The opinion of the court was delivered by: Sheila K. Oberto United States Magistrate Judge
ORDER DENYING RESPONDENT'S MOTION FOR A MORE DEFINITE STATEMENT (Doc. 12)
ORDER DENYING RESPONDENT'S MOTION FOR A STAY PENDING ISSUANCE OF THE MANDATE IN HAYWARD V. MARSHALL (Doc. 12)
ORDER DIRECTING RESPONDENT TO FILE A RESPONSE TO THE PETITION WITHIN SIXTY (60) DAYS
Petitioner is a state prisoner proceeding pro se with a petition for writ of habeas corpus. The matter has been referred to the Magistrate Judge pursuant to 28 U.S.C.§ 636(b)(1) and Local Rules 302 and 303. The Court directed Respondent to file a response to the petition on November 10, 2009. Pending before the Court are Respondent's motions, filed on January 8, 2010, for a more definite statement and for a stay of the proceedings pending the issuance of the mandate in Hayward v. Marshall, 603 F.3d 546 (9th Cir. 2010). Petitioner filed a response on February 26, 2010.
I. Motion for More Definite Statement
Respondent moves for a more definite statement because Petitioner has failed to include any relevant facts to support four "vague" (mot. 2:11) grounds for relief; Respondent asserts that he cannot provide a meaningful answer.
In the petition, Petitioner alleges that on January 17, 1983, he was convicted of second degree murder and attempted murder with great bodily injury and use of a firearm; he was sentenced to twenty-eight (28) years to life. (Pet. 1.) He challenges the decision of the California Board of Parole Hearings (BPH) made on July 1, 2008, denying Petitioner parole for the third time. (Pet. 2.) Petitioner alleges that the denial was based on the commitment offense and its being especially heinous, as well as Petitioner's criminal history. (Pet. 2-3.) Petitioner argues that factors concerning the offense and Petitioner's criminal history were inapplicable, false and/or unsupported by any evidence, and irrelevant to Petitioner's current parole risk. (Pet. 2-3.) Further, the historical facts relied upon to deny parole were immutable, and a psychological evaluation was invalid. (Pet. 3, 4.) Petitioner argues that he has met the requirements for suitability for parole. (Pet. 4.) Petitioner argues that denial of parole on the specified grounds was arbitrary and a denial of due process of law guaranteed to Petitioner under the Fourteenth Amendment. (Pet. 3.)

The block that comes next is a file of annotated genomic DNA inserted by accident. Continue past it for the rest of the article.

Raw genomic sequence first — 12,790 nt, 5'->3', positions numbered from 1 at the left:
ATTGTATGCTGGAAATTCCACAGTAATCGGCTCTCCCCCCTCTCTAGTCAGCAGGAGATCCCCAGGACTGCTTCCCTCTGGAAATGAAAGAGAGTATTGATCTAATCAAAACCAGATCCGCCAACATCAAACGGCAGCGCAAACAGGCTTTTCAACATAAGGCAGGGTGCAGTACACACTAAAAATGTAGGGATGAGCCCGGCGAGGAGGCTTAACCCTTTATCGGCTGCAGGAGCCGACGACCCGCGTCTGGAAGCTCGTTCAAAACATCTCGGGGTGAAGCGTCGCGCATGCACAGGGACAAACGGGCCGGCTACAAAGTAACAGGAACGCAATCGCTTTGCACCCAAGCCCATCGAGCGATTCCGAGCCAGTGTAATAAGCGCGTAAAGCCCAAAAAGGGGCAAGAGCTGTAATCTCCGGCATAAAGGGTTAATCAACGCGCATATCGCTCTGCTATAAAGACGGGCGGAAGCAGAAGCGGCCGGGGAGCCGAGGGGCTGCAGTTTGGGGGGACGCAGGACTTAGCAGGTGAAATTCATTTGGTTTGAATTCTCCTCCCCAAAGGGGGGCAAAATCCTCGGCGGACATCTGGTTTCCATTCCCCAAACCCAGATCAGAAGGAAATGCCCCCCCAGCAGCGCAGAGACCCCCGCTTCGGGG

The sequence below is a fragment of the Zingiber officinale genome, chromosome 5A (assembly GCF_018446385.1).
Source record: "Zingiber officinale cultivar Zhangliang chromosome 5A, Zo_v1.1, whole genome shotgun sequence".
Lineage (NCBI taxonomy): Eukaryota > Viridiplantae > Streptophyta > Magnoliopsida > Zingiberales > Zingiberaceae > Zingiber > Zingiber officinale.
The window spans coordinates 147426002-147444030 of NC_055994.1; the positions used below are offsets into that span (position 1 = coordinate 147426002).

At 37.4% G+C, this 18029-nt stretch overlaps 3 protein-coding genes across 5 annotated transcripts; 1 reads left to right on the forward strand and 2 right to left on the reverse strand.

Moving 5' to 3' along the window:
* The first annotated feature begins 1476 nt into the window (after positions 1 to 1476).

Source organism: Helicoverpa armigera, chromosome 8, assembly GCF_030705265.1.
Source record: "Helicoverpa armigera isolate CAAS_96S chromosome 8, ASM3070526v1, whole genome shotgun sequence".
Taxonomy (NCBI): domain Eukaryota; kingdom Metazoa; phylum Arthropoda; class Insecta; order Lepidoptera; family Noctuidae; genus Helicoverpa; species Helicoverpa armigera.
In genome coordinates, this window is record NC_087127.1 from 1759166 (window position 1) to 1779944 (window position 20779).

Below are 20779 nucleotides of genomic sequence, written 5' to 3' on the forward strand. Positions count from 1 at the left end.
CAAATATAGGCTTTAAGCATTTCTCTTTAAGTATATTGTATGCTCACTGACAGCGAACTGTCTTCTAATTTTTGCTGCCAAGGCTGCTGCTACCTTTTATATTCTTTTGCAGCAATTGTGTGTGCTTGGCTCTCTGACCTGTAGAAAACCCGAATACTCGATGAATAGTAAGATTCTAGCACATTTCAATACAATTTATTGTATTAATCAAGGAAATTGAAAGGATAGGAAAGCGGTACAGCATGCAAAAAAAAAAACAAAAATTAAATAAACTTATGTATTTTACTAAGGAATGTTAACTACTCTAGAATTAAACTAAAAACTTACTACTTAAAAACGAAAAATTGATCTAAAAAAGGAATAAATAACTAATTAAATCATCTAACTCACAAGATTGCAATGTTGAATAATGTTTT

Attached to the petition are orders issued by state courts concerning Petitioner's claim as Petitioner exhausted his state court remedies. (Pet. 8-16.) An order from the Superior Court of the State of California for the County of Los Angeles dated December 10, 2008, details the circumstances of the commitment offenses. Petitioner shot one man in the head and killed him, and in the same transaction Petitioner shot another in the back and leg, paralyzing him. (Id. 9-10.) The BPH denied parole based on an unreasonable risk of danger to society and a threat to public safety based on Petitioner's commitment offense and a psychological evaluation that reflected that Petitioner had an antisocial personality disorder, ranked in the high range for risk of future violence, and was either minimizing or lying about his role in the crime and thus lacked understanding and remorse. (Id. 10-12.)
When stating his "grounds" (meeting the suitability requirements, invalid psychological evaluation, parole plans, and the need for good cause for a parole decision), Petitioner referred to supporting exhibits "where state remedies were exhausted" and to a memorandum of points and authorities. (Pet. 4-5.) There does not appear to be a separate memorandum attached to the petition, but the state trial court's order on Petitioner's habeas petition does contain a discussion of the state law pertinent to use of the commitment offense as a basis for inferring a risk to public safety and denying parole, including evaluating the motive for the crime and considering its heinous nature and results. (Pet. 10-11.) It also discusses the authorities pertinent to consideration of psychological factors of remorse and insight into responsibility for the offense. (Id. at 11-12.) Petitioner's reference to exhibits was sufficient to round out his contentions.
The Court notes that in response to the motion for a more definite statement, Petitioner filed a twenty-six (26) page response in which he detailed his legal arguments and made references to the facts that it appears will be found in the record to be provided by Respondent with the response. (Doc. 13.)
The Court concludes that the decision challenged by Petitioner, the pertinent facts underlying the decision, and the Petitioner's due process challenge to the BPH's denial of parole are sufficiently set forth to permit Respondent to file a response to the petition. Petitioner clarifies that the references in the petition are to exhibits and memoranda attached to the petitions submitted to the state courts. The Court understands that Respondent has access to those documents as well as to the record of the administrative proceedings undertaken in the course of denying Petitioner's application for parole. Further, it is anticipated that when Respondent does file a response to the petition, Respondent will provide the pertinent record. Finally, Petitioner's response to Respondent's motion sets forth great detail with respect to Petitioner's legal arguments. It appears to the Court that Petitioner has set forth sufficient matter to permit an intelligent response.
Accordingly, the motion for a more definite statement is DENIED.
II. Respondent's Motion for a Stay
Respondent moved for a stay of the proceedings because it was possible that a decision in Hayward v. Marshall, 603 F.3d 546 (9th Cir. 2010) would determine that this ...